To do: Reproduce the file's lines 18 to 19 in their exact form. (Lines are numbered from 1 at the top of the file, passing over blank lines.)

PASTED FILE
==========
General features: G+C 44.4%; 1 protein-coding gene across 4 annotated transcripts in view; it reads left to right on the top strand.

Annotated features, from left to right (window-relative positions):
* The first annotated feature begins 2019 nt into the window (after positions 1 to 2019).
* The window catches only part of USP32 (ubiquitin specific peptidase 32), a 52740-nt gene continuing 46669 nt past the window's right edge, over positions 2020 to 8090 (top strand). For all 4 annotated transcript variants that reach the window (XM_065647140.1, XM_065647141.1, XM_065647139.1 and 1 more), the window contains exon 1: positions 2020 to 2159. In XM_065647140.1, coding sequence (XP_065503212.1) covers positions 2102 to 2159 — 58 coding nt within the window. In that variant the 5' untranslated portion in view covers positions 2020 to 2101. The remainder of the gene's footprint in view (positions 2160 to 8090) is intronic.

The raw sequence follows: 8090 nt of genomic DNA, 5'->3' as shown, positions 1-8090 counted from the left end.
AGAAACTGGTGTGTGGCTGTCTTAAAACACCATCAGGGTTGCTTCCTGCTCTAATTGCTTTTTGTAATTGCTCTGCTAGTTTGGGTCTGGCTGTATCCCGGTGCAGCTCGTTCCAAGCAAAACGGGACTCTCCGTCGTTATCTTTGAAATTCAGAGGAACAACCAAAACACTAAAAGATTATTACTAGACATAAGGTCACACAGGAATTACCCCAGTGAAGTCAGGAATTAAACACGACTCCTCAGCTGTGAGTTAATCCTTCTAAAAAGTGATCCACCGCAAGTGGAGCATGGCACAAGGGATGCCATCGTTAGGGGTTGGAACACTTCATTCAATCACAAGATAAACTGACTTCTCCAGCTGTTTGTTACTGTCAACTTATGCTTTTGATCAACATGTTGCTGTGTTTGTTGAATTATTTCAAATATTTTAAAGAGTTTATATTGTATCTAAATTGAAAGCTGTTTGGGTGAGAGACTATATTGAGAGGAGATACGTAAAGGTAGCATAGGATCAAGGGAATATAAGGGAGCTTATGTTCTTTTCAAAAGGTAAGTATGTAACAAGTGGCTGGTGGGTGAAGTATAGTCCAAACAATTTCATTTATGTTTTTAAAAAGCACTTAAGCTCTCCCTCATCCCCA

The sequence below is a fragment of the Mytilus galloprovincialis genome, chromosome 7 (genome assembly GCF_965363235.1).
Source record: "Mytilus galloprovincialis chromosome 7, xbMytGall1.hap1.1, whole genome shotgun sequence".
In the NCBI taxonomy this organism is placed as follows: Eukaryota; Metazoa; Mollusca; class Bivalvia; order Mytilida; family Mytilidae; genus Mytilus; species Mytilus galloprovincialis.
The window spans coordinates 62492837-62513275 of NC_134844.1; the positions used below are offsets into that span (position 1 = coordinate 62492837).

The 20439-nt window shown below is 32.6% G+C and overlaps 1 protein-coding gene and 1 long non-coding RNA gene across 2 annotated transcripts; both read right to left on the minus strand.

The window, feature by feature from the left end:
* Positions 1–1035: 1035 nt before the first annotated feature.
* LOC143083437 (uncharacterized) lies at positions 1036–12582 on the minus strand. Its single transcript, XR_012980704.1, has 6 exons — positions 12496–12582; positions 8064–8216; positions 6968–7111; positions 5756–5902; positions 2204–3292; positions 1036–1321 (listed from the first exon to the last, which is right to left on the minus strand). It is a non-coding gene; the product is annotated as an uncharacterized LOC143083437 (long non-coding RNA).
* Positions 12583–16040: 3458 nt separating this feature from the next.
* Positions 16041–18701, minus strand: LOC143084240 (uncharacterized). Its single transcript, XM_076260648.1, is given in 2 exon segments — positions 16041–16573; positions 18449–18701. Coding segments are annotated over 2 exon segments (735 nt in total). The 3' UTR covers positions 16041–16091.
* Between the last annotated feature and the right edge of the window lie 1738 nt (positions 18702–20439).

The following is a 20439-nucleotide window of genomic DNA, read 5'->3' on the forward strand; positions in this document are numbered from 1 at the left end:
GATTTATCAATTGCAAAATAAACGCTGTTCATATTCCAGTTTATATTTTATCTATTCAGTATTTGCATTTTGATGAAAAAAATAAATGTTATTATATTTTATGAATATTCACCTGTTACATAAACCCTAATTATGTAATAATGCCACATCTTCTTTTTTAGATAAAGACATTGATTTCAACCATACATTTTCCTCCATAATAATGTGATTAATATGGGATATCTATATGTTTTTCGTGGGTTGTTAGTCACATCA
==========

The following is a 20439-nucleotide window of genomic DNA, read 5'->3' on the forward strand; positions in this document are numbered from 1 at the left end:
GATTTATCAATTGCAAAATAAACGCTGTTCATATTCCAGTTTATATTTTATCTATTCAGTATTTGCATTTTGATGAAAAAAATAAATGTTATTATATTTTATGAATATTCACCTGTTACATAAACCCTAATTATGTAATAATGCCACATCTTCTTTTTTAGATAAAGACATTGATTTCAACCATACATTTTCCTCCATAATAATGTGATTAATATGGGATATCTATATGTTTTTCGTGGGTTGTTAGTCACATCA